It is a strange phenomenon to see members of an industry that prides itself on the disruptive innovation of flouting regulation line up to apologize for their employees, who, in this instance, followed the rules. (Airbnb recently achieved a major victory in San Francisco with legislation that legalizes its short-term rentals, but it continues to operate outside the law in many cities. Its apology did not come with the estimated twenty-five million dollars that it allegedly owes the city in uncollected hotel taxes.) The city did allow for rentals of the park, for a twenty-seven-dollar fee, just as Conor had stated. The problem was that the two groups were following different sets of rules—one established by tradition and cultural norms, the other by city regulations. The city’s rules favor those with twenty-seven dollars to spare and either a credit card (phone reservations require a Visa or Mastercard) or the ability to go to the department’s office (a lengthy bus ride). The neighborhood’s rules favor those who’ve been around long enough to know how the pickup system works.
But while the tech companies were busy waging P.R. campaigns, the neighborhood youth and their supporters were pointing fingers at a bigger target: the local government and its tech-friendly policies. As Kai put it, “Who is making the policies that are encouraging tech workers to move into communities? And how are those spaces being emptied in the first place?” The Mission Playground was not underutilized (even in the middle of the workday last Thursday, a handful of Latino men were kicking a ball around). Last Thursday, the president of the Recreation and Park Commission, Mark Buell, said, “There is no profit associated with the fees that are charged for permitting. It doesn’t even cover the administrative cost. It’s a way of trying to provide a service to the community.” The question is: Which community is the department interested in serving?
San Francisco’s startup culture has thrived on monetizing commodities that were once free, like public parking spaces and restaurant reservations. It’s no wonder that the parks department wants in on the action. Activists are highly suspicious of the general manager, Phil Ginsburg, who they believe wants to turn the parks department into an enterprise agency—a government institution that generates its own budget (like the airport) by charging for access and services instead of relying on tax dollars. This practice, according to the parks department’s deputy director of public affairs, Connie Chan, is not new. In an e-mail, Chan wrote, “For over 100 years the Department has earned a portion of its operating budget—all of which goes to support programs and services. Our earned revenue constitutes about a third of our operating budget and provides visitors with enhanced park amenities such as bike rentals, food trucks and docent tours.”
Still, to several of the city’s residents, some of the parks department’s new programs feel like a betrayal. Dozens of residents spoke to the park commission last Thursday morning, almost all pleading with department officials to stop the privatization of public spaces.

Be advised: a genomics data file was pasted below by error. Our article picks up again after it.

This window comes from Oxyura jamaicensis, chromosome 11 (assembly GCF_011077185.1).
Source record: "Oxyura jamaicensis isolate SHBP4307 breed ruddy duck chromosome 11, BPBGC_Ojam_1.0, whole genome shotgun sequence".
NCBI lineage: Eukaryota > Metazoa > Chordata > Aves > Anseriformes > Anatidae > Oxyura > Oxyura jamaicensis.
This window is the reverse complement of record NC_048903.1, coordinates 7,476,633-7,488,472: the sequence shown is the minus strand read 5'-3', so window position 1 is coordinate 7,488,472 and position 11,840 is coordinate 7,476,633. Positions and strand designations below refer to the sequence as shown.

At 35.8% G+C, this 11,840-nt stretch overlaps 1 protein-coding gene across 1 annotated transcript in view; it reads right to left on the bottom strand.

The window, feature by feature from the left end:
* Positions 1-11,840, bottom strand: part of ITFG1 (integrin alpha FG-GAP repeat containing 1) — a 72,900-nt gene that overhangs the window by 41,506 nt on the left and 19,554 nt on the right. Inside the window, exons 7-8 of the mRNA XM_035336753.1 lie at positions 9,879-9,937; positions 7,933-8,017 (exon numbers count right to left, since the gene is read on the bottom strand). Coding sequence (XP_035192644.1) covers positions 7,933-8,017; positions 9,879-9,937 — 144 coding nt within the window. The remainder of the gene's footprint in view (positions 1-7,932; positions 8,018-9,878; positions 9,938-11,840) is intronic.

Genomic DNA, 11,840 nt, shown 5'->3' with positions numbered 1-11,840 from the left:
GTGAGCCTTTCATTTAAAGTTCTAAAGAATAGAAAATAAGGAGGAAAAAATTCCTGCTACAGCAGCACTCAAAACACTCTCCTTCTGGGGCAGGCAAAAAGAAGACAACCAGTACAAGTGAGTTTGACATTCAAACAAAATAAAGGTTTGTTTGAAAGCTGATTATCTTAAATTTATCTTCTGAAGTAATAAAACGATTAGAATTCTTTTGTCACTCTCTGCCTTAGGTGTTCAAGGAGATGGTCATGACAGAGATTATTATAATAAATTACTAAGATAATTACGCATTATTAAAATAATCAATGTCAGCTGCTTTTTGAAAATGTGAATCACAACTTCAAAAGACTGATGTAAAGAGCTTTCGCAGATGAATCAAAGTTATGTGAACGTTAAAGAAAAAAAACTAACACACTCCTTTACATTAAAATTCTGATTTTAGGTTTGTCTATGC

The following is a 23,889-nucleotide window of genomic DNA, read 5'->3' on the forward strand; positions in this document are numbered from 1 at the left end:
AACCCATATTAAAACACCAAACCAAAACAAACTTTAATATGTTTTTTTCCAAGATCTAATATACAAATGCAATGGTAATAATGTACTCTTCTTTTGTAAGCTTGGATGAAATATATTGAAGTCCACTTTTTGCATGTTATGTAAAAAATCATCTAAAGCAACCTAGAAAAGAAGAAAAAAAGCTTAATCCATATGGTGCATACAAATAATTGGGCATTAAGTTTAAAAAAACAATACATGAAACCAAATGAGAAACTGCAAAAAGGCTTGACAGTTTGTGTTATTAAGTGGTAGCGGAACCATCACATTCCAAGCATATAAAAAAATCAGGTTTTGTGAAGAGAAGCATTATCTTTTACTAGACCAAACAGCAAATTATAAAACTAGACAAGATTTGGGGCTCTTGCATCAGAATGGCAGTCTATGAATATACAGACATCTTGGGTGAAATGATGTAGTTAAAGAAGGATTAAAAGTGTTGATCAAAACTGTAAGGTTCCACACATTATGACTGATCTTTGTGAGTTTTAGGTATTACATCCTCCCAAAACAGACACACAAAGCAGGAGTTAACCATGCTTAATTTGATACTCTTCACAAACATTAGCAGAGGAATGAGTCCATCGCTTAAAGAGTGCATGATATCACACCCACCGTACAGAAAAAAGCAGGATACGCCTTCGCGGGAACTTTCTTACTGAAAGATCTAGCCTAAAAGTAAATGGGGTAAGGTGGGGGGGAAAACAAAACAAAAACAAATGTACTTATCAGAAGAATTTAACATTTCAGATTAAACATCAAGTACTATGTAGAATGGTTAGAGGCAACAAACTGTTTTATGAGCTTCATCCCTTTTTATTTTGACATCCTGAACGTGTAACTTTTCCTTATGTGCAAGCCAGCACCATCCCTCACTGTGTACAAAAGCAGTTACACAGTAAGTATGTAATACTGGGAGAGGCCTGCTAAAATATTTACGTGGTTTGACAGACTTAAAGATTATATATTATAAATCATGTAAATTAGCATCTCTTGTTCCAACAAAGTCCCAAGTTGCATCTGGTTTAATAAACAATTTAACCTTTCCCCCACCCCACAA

According to the young men in the video (none of the adult tech workers have responded to requests for comment), after the camera was turned off, the groups agreed to divide the field and play separately, each on its own half. Now, thanks to the outrage engendered by the video, pickup rules will continue to prevail at Mission Playground—at least for now. Ginsburg met with some of the youth from the video the day before the protest and agreed to halt the evening rentals.
It’s a victory for the Mission’s remaining Latino community, but there’s no guarantee that the privatization of San Francisco’s other public parks and facilities won’t continue apace. The city may be willing to forgo the twenty-seven-dollar fee for one soccer field, but it’s hard to imagine the city giving up the money that it could earn from renting out Civic Center Plaza to corporations such as Salesforce. There seems to be no real resolution in sight, and, every time something similar to what happened at the Mission Playground occurs, it’s certain to polarize the city further. “It’s a literal interpretation of what our city is facing right now,” Edwin Lindo, a leader of the San Francisco Latino Democratic Club, said, at last Thursday’s rally. “Someone coming with a piece of paper who says you have to leave.”
Editor's Note:
This pretty much sums up the current attitude of our governments. "We own the property and request payment for its use". Wait until they institute VMT (vehicle mileage tax) to have "permission" to go down our public roads that have been paid for the taxpayers several times over through gas taxes. Suddenly we are back in the times of King George where the "king" owns everything. Steve Kinsey, Marin County Supervisor District 4 and MTC commissioner is advocating VMTs as a way to pay for all the development along 101.